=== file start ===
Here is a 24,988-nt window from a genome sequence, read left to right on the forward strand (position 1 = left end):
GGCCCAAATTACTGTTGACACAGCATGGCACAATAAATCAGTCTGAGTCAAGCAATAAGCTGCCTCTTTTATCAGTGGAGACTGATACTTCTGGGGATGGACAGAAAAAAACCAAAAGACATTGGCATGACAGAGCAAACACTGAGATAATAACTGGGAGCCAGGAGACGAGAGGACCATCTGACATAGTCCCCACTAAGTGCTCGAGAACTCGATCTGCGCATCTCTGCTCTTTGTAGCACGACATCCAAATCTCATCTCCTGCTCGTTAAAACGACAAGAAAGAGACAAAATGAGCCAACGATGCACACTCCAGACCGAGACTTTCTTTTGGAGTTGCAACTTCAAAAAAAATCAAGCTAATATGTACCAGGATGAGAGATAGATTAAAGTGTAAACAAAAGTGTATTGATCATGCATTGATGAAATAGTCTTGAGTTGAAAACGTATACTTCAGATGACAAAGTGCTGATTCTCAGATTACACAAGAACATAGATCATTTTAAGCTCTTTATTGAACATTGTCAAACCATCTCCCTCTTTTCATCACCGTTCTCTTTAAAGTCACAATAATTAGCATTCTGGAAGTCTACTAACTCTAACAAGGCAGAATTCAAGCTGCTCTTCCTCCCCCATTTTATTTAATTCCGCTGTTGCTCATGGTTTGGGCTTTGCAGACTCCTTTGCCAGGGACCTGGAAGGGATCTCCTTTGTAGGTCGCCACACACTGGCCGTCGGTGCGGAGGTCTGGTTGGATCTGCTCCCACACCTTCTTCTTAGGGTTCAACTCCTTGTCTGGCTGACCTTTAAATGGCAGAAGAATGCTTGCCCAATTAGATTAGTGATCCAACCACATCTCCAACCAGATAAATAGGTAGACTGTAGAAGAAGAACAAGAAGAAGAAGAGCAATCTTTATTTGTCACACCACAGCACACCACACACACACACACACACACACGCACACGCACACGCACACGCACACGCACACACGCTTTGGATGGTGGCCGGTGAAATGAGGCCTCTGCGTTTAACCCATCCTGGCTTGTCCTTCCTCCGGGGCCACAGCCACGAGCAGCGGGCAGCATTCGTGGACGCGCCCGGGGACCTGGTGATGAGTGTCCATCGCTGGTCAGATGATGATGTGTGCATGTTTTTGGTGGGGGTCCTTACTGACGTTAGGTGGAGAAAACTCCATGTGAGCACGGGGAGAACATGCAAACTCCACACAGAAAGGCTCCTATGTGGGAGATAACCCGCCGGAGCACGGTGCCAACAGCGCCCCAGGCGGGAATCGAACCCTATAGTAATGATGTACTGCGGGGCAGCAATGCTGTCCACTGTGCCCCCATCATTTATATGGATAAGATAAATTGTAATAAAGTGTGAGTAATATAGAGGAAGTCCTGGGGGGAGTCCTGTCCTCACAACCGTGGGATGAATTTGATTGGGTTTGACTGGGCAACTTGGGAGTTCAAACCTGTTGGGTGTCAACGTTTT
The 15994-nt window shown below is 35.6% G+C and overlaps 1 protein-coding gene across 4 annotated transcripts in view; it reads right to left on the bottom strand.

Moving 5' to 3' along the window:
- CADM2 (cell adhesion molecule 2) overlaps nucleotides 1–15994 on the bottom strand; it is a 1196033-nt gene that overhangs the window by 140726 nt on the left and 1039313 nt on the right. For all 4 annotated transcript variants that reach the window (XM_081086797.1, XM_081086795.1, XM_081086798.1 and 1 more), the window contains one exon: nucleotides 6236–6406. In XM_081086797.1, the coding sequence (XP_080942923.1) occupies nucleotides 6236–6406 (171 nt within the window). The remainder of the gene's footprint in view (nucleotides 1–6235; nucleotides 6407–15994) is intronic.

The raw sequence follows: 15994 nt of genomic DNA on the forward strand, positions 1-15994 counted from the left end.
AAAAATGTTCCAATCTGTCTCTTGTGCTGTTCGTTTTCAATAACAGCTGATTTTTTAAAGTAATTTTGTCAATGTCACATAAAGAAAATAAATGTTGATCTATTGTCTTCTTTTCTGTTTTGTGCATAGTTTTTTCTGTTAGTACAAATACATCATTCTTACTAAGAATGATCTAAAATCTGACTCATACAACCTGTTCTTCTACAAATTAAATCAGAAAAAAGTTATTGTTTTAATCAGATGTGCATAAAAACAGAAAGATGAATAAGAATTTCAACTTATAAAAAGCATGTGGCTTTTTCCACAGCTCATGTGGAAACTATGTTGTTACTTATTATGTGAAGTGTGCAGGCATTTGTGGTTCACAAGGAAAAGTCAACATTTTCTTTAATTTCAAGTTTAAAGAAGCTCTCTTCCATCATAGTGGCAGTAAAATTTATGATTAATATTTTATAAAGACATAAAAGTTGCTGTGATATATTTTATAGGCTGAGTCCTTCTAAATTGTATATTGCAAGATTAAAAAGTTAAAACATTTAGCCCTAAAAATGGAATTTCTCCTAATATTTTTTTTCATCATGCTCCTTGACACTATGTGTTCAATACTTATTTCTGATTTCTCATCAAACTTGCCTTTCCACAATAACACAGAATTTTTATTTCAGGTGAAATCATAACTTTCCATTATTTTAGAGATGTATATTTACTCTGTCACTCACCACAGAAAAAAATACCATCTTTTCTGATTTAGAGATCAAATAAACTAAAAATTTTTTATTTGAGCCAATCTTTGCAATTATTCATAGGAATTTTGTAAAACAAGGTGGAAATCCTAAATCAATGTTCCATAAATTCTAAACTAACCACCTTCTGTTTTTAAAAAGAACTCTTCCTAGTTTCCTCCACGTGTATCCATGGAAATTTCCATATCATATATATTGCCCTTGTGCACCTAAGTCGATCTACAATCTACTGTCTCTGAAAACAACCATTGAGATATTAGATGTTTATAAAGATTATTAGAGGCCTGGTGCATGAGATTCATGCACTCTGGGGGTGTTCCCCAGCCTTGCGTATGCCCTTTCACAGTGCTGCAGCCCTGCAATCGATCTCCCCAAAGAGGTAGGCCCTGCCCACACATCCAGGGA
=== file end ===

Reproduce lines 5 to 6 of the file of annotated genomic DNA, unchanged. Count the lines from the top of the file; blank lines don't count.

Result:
- CADM2 (cell adhesion molecule 2) overlaps nucleotides 1–15994 on the bottom strand; it is a 1196033-nt gene that overhangs the window by 140726 nt on the left and 1039313 nt on the right. For all 4 annotated transcript variants that reach the window (XM_081086797.1, XM_081086795.1, XM_081086798.1 and 1 more), the window contains one exon: nucleotides 6236–6406. In XM_081086797.1, the coding sequence (XP_080942923.1) occupies nucleotides 6236–6406 (171 nt within the window). The remainder of the gene's footprint in view (nucleotides 1–6235; nucleotides 6407–15994) is intronic.

The raw sequence follows: 15994 nt of genomic DNA on the forward strand, positions 1-15994 counted from the left end.